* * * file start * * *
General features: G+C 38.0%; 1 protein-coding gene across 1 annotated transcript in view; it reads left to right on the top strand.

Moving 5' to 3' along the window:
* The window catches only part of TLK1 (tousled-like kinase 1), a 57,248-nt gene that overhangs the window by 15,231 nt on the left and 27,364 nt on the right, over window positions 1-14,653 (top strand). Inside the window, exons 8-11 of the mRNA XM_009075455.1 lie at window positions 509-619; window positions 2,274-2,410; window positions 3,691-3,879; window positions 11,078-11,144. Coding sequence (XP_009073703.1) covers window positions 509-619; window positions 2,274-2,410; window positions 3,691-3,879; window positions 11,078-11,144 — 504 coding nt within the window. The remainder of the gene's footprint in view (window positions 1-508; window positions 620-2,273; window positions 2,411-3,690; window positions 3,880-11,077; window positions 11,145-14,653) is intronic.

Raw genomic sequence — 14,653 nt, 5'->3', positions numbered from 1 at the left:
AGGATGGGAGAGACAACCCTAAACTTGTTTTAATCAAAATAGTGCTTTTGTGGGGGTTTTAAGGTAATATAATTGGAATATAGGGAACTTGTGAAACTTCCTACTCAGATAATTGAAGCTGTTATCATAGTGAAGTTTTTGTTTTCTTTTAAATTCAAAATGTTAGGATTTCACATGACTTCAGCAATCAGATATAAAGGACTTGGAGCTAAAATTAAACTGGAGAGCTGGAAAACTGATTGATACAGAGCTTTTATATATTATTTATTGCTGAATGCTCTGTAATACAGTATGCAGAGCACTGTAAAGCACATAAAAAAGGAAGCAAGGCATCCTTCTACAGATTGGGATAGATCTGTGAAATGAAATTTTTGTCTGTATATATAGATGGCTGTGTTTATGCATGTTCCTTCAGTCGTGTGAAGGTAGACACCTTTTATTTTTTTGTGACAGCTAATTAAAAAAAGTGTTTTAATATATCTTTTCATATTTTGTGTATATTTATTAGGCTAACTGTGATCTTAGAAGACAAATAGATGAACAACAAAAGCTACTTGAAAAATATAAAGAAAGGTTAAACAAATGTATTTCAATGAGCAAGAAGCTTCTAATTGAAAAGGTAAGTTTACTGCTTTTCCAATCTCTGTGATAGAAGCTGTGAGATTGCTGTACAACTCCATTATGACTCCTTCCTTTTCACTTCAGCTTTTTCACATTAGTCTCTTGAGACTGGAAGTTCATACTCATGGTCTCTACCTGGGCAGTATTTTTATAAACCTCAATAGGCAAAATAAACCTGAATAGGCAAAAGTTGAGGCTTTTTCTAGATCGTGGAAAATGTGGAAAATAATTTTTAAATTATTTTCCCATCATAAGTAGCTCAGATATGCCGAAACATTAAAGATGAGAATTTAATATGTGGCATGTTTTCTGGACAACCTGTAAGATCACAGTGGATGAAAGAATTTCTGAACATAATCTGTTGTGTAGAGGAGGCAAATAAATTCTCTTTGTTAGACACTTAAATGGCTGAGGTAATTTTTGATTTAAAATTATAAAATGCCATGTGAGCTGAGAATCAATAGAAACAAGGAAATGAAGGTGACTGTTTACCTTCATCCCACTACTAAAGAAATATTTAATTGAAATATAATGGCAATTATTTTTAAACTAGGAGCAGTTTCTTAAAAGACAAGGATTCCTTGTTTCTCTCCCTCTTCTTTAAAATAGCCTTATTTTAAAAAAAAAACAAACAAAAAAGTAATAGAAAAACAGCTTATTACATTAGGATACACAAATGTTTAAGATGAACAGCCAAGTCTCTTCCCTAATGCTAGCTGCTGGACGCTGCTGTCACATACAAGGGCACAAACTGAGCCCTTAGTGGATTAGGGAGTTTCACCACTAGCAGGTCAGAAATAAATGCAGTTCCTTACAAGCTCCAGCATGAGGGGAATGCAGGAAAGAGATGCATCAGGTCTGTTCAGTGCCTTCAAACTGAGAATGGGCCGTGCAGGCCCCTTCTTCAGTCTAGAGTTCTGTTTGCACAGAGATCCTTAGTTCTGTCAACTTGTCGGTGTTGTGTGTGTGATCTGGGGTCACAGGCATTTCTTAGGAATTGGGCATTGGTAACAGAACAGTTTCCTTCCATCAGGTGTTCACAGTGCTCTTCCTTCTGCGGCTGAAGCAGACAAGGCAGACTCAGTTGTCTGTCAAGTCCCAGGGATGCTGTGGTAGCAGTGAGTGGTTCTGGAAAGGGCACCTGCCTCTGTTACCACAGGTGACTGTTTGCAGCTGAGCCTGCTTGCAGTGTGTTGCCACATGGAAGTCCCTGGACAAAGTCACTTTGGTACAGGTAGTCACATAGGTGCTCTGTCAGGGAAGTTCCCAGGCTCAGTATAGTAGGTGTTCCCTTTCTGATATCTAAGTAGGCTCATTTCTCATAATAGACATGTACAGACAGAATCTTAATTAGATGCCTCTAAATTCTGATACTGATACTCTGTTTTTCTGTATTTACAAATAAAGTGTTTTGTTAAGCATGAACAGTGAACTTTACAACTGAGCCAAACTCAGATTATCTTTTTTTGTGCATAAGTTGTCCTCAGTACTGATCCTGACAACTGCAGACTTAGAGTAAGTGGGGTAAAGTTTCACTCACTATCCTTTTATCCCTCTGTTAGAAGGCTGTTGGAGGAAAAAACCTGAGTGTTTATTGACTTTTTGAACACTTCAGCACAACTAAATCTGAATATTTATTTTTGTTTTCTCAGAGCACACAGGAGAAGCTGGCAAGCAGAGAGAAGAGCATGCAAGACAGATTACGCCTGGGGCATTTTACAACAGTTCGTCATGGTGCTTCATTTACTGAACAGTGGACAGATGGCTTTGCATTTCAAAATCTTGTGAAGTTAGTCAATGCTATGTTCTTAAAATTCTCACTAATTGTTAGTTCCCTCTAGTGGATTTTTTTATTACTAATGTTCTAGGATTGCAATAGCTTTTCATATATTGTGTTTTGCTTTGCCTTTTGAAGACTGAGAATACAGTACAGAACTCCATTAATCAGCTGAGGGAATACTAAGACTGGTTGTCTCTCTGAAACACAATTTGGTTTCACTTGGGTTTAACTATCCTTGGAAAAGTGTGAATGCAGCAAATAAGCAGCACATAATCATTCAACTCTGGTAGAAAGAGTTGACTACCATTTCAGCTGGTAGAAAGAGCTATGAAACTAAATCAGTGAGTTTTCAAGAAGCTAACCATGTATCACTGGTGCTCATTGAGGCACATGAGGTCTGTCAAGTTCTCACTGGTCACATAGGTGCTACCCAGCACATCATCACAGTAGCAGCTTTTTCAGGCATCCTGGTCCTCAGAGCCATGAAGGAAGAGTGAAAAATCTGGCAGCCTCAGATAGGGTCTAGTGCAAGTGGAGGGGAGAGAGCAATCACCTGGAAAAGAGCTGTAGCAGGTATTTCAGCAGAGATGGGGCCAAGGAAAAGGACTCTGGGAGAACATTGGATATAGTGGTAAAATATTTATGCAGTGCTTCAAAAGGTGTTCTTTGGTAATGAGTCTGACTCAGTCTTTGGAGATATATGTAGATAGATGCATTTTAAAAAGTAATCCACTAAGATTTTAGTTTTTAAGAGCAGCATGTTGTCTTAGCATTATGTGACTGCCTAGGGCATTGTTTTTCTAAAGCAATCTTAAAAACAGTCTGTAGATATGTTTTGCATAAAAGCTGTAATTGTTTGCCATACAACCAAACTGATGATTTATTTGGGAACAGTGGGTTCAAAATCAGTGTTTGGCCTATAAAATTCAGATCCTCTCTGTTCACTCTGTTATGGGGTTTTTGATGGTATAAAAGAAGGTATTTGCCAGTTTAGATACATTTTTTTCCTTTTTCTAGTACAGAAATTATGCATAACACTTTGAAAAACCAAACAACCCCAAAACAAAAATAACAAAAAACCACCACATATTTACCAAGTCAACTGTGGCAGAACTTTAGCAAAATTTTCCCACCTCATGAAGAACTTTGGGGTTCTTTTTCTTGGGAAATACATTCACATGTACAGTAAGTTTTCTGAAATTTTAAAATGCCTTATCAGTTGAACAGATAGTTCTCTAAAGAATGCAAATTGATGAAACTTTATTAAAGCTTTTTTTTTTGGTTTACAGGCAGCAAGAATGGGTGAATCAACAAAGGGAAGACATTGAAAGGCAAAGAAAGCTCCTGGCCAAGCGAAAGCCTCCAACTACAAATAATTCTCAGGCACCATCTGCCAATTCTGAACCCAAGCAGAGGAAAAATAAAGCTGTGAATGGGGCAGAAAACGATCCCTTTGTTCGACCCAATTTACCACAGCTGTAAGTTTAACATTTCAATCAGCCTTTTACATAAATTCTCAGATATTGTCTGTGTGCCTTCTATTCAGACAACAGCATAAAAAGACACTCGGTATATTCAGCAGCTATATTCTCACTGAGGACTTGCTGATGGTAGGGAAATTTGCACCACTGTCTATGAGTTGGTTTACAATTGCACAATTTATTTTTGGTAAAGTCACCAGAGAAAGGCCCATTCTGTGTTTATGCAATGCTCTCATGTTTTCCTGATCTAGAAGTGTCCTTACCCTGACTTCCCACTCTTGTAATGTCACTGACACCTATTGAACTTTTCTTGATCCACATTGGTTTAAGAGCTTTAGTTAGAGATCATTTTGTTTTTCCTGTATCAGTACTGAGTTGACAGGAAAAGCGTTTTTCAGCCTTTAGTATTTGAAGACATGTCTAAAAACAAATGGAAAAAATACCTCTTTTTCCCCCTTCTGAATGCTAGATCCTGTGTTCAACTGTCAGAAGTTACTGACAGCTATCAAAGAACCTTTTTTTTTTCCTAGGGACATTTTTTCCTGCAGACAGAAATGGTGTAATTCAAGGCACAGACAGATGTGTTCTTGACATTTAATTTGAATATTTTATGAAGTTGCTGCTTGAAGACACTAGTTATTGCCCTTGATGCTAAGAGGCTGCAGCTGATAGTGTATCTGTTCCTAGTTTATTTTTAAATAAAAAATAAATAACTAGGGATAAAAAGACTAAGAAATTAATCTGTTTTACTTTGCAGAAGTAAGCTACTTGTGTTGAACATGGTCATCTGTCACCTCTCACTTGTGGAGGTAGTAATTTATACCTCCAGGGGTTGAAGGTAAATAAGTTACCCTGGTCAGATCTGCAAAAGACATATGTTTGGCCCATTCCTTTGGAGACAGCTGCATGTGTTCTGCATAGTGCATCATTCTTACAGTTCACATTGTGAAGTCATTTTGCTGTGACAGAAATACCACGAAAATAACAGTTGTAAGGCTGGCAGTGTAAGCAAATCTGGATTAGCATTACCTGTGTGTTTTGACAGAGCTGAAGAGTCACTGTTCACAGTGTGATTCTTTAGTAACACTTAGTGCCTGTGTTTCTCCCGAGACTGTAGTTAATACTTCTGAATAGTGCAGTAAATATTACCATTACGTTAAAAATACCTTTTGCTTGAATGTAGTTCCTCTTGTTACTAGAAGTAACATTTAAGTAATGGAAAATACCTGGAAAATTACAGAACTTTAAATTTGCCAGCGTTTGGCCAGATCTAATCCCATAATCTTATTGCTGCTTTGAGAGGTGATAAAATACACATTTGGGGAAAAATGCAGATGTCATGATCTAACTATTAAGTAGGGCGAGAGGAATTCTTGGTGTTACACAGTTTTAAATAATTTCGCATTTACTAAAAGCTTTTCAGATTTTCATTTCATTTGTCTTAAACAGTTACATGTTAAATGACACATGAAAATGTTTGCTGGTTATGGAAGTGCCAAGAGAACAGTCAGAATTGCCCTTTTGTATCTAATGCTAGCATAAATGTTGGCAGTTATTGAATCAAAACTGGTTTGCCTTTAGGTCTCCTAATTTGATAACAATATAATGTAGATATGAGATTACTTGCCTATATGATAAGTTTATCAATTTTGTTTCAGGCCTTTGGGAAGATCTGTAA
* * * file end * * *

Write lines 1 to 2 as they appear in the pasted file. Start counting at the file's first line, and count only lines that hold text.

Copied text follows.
General features: G+C 38.0%; 1 protein-coding gene across 1 annotated transcript in view; it reads left to right on the top strand.

Moving 5' to 3' along the window: